And then very, very rarely only we're talking only five fatalities in the last 110 years in California in -- that's only, one, two, three, four -- five different incidents where people have actually been killed. And it's just -- it's very difficult to say. It's a very abnormal behavior by lions.


MILLER: One thing that we have seen in most of these circumstances is that the victims are -- they're by themselves. They are usually not moving in pairs. And I don't know whether there's a change in behavior of the human, whether it be a stumble, whether it be a dip of the head, whether it be the way that a piece of clothing blows in the wind that all of a sudden triggers in the mind of the lion all of a sudden, this is prey, this is no longer a human. I don't need to be afraid. Let's eat this. It's not -- it's not well understood.

QUESTION: How rare is it, however, for a mountain lion to get what it's looking for and that is in this case this man and then not be satisfied with that and go after a second human within presumably a few hours?

MILLER: Two parts to that question. The question about -- I'm sorry. What was the first question? I had it.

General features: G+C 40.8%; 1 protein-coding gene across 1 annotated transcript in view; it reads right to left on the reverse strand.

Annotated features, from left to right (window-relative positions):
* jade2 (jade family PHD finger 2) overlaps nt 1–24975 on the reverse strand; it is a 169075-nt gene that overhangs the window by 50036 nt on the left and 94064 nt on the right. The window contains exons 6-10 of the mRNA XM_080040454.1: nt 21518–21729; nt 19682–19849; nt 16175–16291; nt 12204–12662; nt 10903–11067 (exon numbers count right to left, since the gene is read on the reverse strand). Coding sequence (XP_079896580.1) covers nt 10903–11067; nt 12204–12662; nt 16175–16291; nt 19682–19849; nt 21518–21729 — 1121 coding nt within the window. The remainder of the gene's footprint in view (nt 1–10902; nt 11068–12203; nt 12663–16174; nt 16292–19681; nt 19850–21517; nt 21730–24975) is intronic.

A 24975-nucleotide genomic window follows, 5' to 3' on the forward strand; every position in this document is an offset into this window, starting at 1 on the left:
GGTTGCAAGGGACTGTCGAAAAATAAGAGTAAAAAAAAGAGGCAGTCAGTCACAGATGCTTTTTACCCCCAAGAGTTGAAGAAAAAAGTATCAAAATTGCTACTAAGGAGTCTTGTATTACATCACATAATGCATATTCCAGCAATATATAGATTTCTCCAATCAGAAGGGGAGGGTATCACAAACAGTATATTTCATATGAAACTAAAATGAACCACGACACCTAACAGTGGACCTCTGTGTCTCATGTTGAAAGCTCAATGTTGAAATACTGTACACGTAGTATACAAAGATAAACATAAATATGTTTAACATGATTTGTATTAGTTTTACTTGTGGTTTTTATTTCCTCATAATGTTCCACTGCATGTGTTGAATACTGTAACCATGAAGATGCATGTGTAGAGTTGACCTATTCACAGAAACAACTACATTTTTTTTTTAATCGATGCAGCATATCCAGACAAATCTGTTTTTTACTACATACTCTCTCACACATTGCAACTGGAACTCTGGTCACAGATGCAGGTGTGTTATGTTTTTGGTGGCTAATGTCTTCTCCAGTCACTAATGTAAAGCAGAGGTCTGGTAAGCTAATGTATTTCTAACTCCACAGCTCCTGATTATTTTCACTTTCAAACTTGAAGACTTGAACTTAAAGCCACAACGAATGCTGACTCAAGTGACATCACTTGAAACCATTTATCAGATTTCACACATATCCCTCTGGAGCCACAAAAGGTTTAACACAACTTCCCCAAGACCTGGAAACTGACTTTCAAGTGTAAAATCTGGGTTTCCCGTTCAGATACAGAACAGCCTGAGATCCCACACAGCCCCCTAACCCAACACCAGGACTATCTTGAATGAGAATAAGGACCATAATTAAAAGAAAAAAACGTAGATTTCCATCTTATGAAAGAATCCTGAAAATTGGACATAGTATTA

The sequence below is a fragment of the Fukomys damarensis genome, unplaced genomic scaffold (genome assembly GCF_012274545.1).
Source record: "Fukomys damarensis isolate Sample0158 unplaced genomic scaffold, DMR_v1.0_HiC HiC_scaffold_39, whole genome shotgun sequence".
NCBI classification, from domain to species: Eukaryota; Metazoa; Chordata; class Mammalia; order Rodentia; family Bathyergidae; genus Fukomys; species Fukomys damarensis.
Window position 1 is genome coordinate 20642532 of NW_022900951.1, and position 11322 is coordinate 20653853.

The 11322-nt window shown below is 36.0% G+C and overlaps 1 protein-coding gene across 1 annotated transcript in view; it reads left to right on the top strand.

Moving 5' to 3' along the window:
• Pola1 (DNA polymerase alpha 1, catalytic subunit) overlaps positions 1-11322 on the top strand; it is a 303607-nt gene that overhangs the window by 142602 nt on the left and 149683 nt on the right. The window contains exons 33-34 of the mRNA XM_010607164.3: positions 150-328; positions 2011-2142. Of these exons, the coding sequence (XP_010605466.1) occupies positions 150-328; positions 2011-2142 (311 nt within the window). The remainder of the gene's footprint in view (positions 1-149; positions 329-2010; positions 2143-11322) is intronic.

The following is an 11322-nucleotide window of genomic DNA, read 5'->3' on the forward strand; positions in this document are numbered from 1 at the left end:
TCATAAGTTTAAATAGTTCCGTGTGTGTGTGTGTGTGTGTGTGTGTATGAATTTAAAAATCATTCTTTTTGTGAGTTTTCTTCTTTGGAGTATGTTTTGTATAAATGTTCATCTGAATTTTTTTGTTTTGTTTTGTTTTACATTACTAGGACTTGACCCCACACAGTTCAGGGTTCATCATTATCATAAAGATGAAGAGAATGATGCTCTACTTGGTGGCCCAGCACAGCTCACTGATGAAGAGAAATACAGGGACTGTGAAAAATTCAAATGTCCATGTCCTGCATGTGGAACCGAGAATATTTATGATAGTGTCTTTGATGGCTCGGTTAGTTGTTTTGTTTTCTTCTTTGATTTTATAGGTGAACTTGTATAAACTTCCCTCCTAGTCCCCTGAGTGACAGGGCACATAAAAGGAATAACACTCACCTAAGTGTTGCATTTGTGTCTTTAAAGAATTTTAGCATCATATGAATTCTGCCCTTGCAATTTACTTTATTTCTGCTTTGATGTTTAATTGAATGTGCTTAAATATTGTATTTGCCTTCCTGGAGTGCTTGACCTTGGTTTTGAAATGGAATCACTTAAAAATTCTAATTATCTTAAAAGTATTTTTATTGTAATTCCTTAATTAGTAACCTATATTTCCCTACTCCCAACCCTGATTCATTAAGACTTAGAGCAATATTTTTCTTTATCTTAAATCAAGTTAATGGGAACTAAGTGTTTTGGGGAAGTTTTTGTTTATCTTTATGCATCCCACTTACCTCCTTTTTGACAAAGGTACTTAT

QUESTION: How rare is it for this animal to have not been satisfied with this one kill and then pounce on another human being that supposedly it was afraid of?

MILLER: OK. The notion of multiple killings is something that we see between lions and prey. We've certainly seen that with sheep and goats where a lion will come into an area and on a hillside just subsequently take or sequentially take a dozen sheep and kill them, move to the next one, kill another one.

Now, that -- we've also known that when a lion has taken a deer or a prey item and catched it by dragging it into the brush or into a low area, pulling branches over it, that kind of thing, that during the period of time that that item is in the woods, they will sometimes defend it.